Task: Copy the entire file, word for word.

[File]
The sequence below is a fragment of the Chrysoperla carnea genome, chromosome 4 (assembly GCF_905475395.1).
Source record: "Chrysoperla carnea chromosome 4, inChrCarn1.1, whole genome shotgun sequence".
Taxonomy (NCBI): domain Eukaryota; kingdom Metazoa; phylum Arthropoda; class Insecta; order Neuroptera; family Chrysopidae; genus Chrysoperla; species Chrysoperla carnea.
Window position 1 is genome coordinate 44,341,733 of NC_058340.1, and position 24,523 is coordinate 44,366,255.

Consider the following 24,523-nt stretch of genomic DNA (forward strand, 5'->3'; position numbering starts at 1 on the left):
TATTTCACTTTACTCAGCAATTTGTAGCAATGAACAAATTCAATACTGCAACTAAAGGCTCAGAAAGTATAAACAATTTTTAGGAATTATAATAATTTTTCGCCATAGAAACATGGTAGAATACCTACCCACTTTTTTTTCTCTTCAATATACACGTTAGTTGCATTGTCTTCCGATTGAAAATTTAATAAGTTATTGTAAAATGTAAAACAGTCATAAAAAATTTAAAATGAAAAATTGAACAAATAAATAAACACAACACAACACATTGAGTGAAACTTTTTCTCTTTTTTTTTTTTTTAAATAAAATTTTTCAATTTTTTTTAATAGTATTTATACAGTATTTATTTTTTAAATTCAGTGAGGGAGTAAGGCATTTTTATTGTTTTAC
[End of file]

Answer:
The sequence below is a fragment of the Chrysoperla carnea genome, chromosome 4 (assembly GCF_905475395.1).
Source record: "Chrysoperla carnea chromosome 4, inChrCarn1.1, whole genome shotgun sequence".
Taxonomy (NCBI): domain Eukaryota; kingdom Metazoa; phylum Arthropoda; class Insecta; order Neuroptera; family Chrysopidae; genus Chrysoperla; species Chrysoperla carnea.
Window position 1 is genome coordinate 44,341,733 of NC_058340.1, and position 24,523 is coordinate 44,366,255.

Consider the following 24,523-nt stretch of genomic DNA (forward strand, 5'->3'; position numbering starts at 1 on the left):
TATTTCACTTTACTCAGCAATTTGTAGCAATGAACAAATTCAATACTGCAACTAAAGGCTCAGAAAGTATAAACAATTTTTAGGAATTATAATAATTTTTCGCCATAGAAACATGGTAGAATACCTACCCACTTTTTTTTCTCTTCAATATACACGTTAGTTGCATTGTCTTCCGATTGAAAATTTAATAAGTTATTGTAAAATGTAAAACAGTCATAAAAAATTTAAAATGAAAAATTGAACAAATAAATAAACACAACACAACACATTGAGTGAAACTTTTTCTCTTTTTTTTTTTTTTAAATAAAATTTTTCAATTTTTTTTAATAGTATTTATACAGTATTTATTTTTTAAATTCAGTGAGGGAGTAAGGCATTTTTATTGTTTTAC